Mayo Clinic researchers and collaborators used computer simulation and artificial intelligence to virtually screen 30 million drug candidates that may block SARS-CoV-2, the virus that causes COVID-19. In a paper published in Biomolecules, researchers accelerated drug discovery to identify the most promising targets for additional study. They are interested in finding new treatments for COVID-19.
"We used a multidrug platform to screen the drug candidates," says Thomas Caulfield, Ph.D., a molecular neuroscientist at Mayo Clinic and senior author of the paper. "We looked at FDA-approved and clinically tested drugs, as well as novel compounds. By using the computational power of advanced technology, we could determine the best drug, gleaned from a compound library, for further investigation."
The research was conducted using computer simulation, called in silico screening ― meaning in silicon, or in the computer ― and validated using biological experiments with live virus. This type of research uses digital databases and mathematical constructs to identify potentially useful drug compounds. Other types of research take place in cell lines ― what's called in vitro ― or in living organisms, such as mice or humans ― what's called in vivo.
Researchers started with 30 million drug compounds. Virtual screening tools made predictions about the behavior of the various drug compounds, modeling how they would interact with biological targets on SARS-CoV-2 particles. In silico screening narrowed the focus to 25 compounds. Then for deeper analysis and testing in a laboratory, the researchers conducted a pilot study on the 25 compounds against infectious SARS-CoV-2 in human cell cultures. They later tested for a common problem with drugs: toxicity.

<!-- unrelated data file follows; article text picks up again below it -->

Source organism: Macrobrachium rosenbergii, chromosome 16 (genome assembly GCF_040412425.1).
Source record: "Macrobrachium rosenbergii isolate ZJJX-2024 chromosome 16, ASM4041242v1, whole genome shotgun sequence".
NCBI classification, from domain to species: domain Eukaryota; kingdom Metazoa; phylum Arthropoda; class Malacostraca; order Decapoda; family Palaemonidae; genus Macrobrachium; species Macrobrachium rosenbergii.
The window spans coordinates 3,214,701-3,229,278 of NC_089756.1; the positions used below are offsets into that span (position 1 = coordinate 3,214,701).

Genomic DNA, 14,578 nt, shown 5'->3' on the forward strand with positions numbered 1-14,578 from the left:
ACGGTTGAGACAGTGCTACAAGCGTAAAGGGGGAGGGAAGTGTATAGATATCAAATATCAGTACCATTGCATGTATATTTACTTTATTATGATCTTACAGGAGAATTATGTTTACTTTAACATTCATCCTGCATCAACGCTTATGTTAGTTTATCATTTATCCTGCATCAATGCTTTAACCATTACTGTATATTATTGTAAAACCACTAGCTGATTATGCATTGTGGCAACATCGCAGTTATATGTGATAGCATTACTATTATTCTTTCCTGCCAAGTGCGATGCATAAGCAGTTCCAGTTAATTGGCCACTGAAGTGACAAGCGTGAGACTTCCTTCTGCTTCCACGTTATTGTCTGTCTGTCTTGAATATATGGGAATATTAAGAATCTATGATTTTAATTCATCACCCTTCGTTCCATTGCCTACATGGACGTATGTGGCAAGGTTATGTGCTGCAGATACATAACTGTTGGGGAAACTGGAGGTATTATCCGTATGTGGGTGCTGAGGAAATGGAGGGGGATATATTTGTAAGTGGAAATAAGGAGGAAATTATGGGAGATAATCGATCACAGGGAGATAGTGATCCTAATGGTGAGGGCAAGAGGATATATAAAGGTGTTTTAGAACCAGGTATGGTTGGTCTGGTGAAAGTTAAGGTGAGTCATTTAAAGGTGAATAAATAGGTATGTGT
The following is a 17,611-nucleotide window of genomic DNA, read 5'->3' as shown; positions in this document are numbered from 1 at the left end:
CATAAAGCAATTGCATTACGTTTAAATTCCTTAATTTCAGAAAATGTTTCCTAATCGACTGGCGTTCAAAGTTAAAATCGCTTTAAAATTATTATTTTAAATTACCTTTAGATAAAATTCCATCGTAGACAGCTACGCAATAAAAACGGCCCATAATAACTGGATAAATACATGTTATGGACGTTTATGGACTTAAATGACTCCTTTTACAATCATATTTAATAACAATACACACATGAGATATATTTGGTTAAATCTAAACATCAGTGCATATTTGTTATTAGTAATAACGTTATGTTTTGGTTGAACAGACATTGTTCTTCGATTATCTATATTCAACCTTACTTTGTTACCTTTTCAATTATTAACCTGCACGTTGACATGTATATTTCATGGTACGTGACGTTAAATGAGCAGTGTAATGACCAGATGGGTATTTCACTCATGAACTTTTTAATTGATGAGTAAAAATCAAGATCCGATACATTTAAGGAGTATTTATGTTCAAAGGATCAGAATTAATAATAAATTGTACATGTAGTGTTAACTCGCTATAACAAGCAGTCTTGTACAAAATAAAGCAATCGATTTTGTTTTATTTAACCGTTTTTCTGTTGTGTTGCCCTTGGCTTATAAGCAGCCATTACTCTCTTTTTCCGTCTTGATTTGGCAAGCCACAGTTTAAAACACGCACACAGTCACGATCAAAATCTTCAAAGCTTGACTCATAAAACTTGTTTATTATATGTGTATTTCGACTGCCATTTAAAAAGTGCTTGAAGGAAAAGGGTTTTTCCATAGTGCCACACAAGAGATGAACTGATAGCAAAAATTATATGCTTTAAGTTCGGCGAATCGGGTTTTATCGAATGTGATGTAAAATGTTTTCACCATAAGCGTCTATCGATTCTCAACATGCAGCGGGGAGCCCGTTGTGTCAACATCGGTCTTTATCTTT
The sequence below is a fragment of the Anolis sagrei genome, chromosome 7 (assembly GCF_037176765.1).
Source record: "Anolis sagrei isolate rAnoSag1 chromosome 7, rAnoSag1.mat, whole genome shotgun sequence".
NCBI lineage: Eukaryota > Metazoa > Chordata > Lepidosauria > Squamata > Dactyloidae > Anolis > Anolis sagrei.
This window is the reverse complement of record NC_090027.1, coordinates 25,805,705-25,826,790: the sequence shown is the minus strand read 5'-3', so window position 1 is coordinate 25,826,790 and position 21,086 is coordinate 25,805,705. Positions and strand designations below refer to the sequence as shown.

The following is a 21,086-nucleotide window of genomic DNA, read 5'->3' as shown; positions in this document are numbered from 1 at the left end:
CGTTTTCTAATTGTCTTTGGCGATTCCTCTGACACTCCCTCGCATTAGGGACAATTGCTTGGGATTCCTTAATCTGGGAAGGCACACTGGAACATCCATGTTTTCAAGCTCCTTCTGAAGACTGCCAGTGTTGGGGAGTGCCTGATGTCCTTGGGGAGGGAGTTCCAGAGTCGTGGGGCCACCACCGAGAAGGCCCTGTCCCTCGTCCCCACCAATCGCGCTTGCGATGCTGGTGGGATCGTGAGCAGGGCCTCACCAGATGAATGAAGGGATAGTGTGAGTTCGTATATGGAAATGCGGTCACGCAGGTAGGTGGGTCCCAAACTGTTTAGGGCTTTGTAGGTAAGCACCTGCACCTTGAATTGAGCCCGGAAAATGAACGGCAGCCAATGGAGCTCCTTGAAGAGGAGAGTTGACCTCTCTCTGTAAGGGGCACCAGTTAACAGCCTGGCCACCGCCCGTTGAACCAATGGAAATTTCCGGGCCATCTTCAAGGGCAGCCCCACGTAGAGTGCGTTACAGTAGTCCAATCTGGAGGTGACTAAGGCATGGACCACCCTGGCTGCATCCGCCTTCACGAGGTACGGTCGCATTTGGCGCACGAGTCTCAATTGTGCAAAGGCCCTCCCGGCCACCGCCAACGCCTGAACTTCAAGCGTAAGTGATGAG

Since one of the liver's tasks is to clean blood, which includes the components of medication, the team created a model of a human liver on a honeycombed surface, no bigger than the size of a pencil eraser. Researchers were able to predict that all 25 compounds would be safe for human livers.
"The goal is to turn off the infection and get cells back to being healthy," says Dr. Caulfield. "We want to aggressively target the SARS-CoV-2 replication cycle on multiple fronts, inhibiting viral entry and spread."
Researchers hope that a combination of drugs, similar to a drug cocktail used to treat HIV, could complement the vaccination approach for COVID-19. Dr. Caulfield says the next step is to build on the new findings. Researchers plan to test combinations of drugs for synergistic pairings that could prove more potent against the virus than a single compound.
"This discovery paves the way for future drug design and preclinical trials that will allow accelerated delivery of candidate drugs."
Dr. Caulfield led the drug screening team, which included colleagues from Mayo Clinic in Florida and Mayo Clinic in Rochester, as well as researchers from Brigham and Women's Hospital (an affiliate of Harvard Medical School), and the University of California, Riverside. Funding for this research was provided by the National Institutes of Allergy and Infectious Diseases, the National Institutes of Health, Mayo Clinic, and Mayo Clinic's Center for Individualized Medicine. For the full author list, funding information and conflict of interest statement, see the article in Biomolecules.